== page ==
The Road to Bali 1952

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Paramount Pictures

Bing Crosby and Bob Hope made a whole series of “Road” movies (seven, to be exact) and Road to Bali (#6) was the only one of the bunch in Technicolor. Although the train quotient is pretty low, the movie itself is fairly entertaining with cameos by some of Hollywood’s biggest stars.

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The Santa Fe in Australia? Yep, this establishing shot shows the boys on a train journey out of Melbourne in the general direction of Bali.

Atchison, Topeka and Santa Fe Railway #144 is a two-unit set of EMD 1944-built FT locomotives….WITH dynamic brakes! (those rectangular boxes on the roof) hauling a string of heavyweight passenger cars.  Notice the famous ATSF logo has been carefully “touched up” and removed from the nose of the unit.

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Festival Express 2003

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Apollo Films

Way back in the summer of 1970, a bunch of filthy, dirty hippies…er, I mean MUSICIANS, traveled across Canada by train in what became known as the Festival Express. 33 years later, film of that journey surfaced and was transferred to DVD by the good folks at Shout Factory.

To get the various bands from Toronto to Winnipeg and Calgary, their promoter chartered a complete trainset from Canadian National Railways. This movie is the story of that train ride with copious amounts of concert footage thrown in for good measure.

Of course, I’m going to concentrate on the train bits as I never was a big fan of those particular artists (Grateful Dead, Sha Na Na, or that shrieking druggie, Janice Joplin, for example). Let’s Go C.N.! and find out what those kids did to that classic passenger equipment (shudder).

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The tour’s moniker is splashed across a CN baggage car in Day-Glo Orange for all to see as the train rumbles west.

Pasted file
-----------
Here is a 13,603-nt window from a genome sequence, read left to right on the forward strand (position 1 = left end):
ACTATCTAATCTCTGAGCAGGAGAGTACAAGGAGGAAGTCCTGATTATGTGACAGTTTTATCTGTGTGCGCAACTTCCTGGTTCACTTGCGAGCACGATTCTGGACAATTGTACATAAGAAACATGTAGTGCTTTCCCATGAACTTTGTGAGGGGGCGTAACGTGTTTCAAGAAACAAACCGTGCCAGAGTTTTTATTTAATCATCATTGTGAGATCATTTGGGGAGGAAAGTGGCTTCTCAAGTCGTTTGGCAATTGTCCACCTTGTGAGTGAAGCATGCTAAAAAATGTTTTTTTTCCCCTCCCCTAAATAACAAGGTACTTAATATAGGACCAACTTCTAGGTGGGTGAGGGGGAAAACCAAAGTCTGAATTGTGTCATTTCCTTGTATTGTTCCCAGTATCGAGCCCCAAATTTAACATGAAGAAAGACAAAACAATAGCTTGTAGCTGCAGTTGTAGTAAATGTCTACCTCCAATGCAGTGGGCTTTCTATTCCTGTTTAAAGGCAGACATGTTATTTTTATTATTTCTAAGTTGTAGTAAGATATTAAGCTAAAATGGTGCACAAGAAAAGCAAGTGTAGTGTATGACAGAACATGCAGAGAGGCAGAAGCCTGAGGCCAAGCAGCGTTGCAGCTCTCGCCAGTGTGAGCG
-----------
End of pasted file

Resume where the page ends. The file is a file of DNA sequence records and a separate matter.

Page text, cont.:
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Rails and Ties 2007

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Warner Brothers

The Fillmore and Western Railway (FWRY) in Ventura County, California has starred in hundreds of motion pictures and television ads. Just one of the movies filmed here is 2007’s Rails and Ties starring Kevin Bacon.

The movie itself is a dreary, weepy mess of misfortune — which should have been entitled, “Rails and Dies” — as everyone is either depressed, suicidal or tragically about to kick the bucket. Frankly, this film SUCKS, even though Clint Eastwood’s kid filmed it. If you need a good cry, this is the picture for you.

HAVING SAID THAT, the train bits are excellent. FWRY has a fascinating history with much of its rolling stock coming from three major Hollywood studios. We are treated to a nicely-branded “Coastal Blue” streamliner pulled by a pair of ex-C&NW F7 cab units. Later on is Kevin Bacon’s basement layout — sort of a rolling advertisement for the Atlas Model Railroad Company. So let’s overlook the majority of this Tinseltown stinkeroo and relish the best parts — climb aboard and enjoy the ride!

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FWRY #101 (CNW 4083A, an EMD F7A built October 1949) rolls towards and over the camera in this opening shot of the movie.

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Mrs O’Malley and Mr Malone 1950

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Metro-Goldwyn Mayer

It was intended to be the first movie of a comedic series starring James Whitmore (John J. Malone) and Marjorie Main (Hattie O’Malley). MGM even whomped up a nice little musical ditty played in the opening credits. Alas, it was not to be.

Malone is a perpetually-broke, skirt-chasing lawyer who inadvertently teams up with radio contest-winning Montanan, Hattie, who has read far too many murder and detective magazines for her own good.